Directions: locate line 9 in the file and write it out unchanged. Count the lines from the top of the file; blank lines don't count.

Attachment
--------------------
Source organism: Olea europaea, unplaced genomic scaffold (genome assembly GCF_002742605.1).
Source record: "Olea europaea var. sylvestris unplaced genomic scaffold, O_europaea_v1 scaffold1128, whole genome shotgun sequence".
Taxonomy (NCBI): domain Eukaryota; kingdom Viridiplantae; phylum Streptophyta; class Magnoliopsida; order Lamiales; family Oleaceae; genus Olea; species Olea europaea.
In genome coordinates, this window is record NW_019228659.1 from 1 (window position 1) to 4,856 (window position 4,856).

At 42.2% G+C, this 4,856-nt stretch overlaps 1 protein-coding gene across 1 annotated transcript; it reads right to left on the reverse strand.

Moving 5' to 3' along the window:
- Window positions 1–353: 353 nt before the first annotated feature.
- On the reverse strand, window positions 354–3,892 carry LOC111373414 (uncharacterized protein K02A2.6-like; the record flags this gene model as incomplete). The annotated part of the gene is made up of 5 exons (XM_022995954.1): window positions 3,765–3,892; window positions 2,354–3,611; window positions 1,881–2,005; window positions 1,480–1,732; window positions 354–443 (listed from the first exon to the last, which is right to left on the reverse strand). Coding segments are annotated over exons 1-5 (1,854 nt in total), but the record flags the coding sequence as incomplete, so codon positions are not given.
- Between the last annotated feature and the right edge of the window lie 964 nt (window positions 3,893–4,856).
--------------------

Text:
- Between the last annotated feature and the right edge of the window lie 964 nt (window positions 3,893–4,856).